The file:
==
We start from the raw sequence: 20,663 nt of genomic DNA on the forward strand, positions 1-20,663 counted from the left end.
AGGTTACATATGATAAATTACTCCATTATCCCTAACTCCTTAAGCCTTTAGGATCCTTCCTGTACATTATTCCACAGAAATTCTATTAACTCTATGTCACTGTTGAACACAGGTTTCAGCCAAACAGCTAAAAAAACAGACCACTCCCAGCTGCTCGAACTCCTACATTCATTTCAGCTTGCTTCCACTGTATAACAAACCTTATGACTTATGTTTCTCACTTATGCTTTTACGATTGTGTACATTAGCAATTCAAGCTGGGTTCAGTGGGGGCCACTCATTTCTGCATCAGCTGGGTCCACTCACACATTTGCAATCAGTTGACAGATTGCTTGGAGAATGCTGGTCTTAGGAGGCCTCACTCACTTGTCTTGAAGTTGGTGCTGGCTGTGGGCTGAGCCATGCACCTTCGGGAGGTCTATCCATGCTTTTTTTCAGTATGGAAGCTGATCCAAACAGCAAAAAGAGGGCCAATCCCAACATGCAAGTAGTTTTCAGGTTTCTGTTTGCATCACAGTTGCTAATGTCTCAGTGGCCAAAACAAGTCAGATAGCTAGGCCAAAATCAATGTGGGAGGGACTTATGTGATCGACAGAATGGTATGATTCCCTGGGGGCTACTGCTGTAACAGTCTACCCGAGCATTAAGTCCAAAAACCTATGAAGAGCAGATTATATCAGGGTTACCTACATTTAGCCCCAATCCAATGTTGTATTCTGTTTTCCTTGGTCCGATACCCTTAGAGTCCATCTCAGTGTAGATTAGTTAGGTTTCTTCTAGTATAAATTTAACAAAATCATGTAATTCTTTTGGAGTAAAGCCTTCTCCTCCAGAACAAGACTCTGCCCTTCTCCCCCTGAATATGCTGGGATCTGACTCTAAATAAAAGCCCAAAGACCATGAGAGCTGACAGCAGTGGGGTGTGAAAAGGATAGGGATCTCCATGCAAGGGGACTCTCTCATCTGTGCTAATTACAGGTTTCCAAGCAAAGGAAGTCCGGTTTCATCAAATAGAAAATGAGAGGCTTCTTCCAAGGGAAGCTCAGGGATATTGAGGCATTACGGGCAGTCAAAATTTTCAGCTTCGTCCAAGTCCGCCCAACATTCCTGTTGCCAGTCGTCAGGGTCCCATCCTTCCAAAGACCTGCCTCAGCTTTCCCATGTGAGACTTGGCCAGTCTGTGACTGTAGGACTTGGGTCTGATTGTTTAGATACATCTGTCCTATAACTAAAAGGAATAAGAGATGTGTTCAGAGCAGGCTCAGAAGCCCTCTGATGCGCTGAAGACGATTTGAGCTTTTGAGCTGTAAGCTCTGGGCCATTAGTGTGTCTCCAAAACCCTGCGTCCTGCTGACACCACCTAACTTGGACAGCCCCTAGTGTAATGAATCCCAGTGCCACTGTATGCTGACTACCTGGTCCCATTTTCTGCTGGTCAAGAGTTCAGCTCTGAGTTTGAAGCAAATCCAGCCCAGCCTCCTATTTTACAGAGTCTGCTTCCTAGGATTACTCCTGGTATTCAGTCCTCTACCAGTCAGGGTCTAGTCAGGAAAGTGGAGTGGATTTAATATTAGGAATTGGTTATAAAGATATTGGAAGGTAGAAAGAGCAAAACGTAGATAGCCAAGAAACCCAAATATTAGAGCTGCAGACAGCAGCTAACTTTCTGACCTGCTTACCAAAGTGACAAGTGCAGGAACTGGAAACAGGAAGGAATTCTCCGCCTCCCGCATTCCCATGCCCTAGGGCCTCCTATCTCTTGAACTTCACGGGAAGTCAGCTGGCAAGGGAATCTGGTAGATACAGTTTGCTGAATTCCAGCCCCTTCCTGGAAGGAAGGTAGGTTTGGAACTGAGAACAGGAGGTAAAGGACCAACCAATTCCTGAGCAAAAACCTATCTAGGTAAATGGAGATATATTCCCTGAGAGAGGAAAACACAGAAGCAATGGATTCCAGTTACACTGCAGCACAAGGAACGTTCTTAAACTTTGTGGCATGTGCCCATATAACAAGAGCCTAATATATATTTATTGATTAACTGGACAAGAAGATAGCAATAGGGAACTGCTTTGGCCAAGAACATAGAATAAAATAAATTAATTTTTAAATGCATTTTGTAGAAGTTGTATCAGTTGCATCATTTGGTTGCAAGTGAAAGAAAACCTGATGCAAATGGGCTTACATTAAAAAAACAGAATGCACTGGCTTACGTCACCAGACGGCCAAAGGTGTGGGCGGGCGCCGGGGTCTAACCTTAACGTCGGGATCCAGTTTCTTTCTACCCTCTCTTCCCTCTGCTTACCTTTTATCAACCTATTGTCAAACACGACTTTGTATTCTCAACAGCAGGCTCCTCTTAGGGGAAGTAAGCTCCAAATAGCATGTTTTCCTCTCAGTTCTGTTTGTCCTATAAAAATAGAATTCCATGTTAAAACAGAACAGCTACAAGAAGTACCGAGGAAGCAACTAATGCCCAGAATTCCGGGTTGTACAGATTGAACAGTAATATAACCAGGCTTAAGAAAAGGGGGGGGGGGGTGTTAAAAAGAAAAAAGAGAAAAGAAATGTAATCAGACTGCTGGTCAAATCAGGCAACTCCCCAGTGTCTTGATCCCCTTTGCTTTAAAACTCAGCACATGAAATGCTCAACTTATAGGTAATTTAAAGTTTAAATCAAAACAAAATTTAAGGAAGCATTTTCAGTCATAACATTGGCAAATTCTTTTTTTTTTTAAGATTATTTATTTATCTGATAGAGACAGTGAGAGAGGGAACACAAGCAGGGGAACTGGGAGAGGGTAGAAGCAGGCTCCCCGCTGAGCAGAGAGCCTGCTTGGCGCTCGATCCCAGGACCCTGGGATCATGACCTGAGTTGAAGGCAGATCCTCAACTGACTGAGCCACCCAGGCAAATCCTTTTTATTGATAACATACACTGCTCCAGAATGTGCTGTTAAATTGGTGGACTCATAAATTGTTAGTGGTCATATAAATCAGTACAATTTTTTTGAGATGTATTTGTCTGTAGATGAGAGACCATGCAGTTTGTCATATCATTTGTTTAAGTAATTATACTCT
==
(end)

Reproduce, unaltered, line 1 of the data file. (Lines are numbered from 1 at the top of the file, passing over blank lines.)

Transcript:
We start from the raw sequence: 20,663 nt of genomic DNA on the forward strand, positions 1-20,663 counted from the left end.